In Sickness and In Health
July 12 - August 31, 2020 | Launch Viewing Room
David Altmejd, Pablo Amaringo, Kari Cholnoky, Louise Despont, Minnie Evans, Harun Farocki, Guo Fengyi, Luchita Hurtado, Tetsumi Kudo, Emma Kunz, Guadalupe Maravilla, Badrinath Pandit, Daniel Rios Rodriguez, Shawn Thornton, Melvin Way
Curated by Chris Wiley
With sickness on all of our minds, In Sickness and In Health looks to the ways that art can heal.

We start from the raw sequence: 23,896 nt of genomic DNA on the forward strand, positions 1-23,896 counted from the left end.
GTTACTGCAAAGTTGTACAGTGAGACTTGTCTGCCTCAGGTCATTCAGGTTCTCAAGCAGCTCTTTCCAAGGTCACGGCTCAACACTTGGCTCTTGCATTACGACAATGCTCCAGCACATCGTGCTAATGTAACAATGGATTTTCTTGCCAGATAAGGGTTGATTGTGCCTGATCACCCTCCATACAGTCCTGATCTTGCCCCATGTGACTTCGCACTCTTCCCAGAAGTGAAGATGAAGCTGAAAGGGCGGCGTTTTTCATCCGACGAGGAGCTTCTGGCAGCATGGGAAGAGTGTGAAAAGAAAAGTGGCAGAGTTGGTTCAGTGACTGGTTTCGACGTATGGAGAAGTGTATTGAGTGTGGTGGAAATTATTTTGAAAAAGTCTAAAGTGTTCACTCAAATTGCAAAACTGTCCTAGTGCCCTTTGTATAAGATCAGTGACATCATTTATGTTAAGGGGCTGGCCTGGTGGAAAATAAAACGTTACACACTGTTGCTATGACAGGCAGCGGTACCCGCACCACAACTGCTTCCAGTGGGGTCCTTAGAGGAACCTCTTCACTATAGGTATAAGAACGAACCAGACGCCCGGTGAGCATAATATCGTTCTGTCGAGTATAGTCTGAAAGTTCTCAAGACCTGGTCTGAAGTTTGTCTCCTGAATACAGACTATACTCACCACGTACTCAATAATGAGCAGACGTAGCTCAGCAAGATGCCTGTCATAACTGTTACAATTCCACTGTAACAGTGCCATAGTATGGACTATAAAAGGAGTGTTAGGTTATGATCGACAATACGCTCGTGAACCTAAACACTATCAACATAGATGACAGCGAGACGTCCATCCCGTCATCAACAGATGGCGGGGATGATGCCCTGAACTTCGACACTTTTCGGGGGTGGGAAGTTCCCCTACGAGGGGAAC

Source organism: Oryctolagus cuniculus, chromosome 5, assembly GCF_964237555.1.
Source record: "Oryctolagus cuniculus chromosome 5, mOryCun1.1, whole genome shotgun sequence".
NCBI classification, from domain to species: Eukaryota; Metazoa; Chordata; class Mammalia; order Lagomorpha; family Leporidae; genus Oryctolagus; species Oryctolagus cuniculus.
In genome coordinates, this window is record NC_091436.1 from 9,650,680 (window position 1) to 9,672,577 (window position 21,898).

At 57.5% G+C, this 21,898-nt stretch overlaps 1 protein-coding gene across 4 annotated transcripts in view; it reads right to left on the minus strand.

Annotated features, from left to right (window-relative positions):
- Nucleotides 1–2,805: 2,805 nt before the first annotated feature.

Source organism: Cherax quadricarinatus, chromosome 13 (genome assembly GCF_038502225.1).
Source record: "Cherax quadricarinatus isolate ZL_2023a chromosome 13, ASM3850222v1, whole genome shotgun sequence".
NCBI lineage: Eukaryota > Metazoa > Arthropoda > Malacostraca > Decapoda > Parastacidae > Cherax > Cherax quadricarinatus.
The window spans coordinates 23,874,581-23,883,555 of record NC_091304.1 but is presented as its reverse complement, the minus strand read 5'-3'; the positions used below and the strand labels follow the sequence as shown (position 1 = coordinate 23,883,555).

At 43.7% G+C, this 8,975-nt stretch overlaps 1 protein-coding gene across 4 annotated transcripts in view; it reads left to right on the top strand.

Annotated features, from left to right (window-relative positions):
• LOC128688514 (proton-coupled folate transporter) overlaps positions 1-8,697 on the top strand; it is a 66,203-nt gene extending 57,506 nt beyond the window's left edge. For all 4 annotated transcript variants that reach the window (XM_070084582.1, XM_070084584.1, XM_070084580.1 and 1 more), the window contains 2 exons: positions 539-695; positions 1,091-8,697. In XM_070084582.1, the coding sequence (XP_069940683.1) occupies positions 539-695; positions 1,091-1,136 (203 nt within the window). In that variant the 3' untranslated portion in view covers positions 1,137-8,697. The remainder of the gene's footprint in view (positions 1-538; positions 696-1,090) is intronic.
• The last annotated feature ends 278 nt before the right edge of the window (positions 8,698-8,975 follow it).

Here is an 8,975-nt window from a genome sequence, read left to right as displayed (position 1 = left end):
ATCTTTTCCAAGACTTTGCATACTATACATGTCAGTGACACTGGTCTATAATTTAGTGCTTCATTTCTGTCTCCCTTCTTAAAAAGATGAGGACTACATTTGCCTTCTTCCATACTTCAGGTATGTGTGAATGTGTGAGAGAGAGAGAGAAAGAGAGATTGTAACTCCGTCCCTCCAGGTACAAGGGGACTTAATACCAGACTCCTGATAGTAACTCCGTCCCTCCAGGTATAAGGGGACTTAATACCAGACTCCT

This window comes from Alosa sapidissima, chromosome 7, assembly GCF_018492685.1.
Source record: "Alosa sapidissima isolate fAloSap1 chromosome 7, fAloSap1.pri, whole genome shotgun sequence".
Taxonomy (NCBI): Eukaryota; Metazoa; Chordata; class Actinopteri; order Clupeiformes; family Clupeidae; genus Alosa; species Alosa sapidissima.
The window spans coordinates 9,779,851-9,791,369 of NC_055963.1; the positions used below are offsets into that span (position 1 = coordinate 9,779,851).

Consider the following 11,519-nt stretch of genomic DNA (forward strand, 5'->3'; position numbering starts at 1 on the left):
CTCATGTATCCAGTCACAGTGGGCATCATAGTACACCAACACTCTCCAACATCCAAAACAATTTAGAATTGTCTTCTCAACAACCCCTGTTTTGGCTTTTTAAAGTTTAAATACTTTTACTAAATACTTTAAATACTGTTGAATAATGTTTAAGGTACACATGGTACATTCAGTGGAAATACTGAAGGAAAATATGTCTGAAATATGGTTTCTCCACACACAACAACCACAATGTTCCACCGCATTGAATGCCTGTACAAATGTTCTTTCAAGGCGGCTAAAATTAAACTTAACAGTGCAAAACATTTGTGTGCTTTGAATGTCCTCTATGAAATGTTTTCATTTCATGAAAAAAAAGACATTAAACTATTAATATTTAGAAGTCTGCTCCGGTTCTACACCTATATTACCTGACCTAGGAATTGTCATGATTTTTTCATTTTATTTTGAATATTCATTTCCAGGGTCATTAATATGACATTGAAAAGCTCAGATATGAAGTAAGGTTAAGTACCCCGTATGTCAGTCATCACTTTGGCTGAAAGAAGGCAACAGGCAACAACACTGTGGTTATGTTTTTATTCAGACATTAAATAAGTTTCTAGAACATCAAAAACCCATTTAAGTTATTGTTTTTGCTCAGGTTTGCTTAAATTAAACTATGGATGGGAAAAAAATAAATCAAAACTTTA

Since prehistory, art has been used as a method to materialize the demons that haunt the shadows of our psyches and our societies, as well as the unseen forces that ravage our bodies. Exteriorizing these scourges performs a kind of magic. By unearthing them from the body, we feel we can gain some purchase on them: they become effigies that can be prayed to, burned, or offered our sacrifices; or they become totems that can stir the empathy of the unafflicted, and rouse a sense in lonely sufferers that others feel their pain.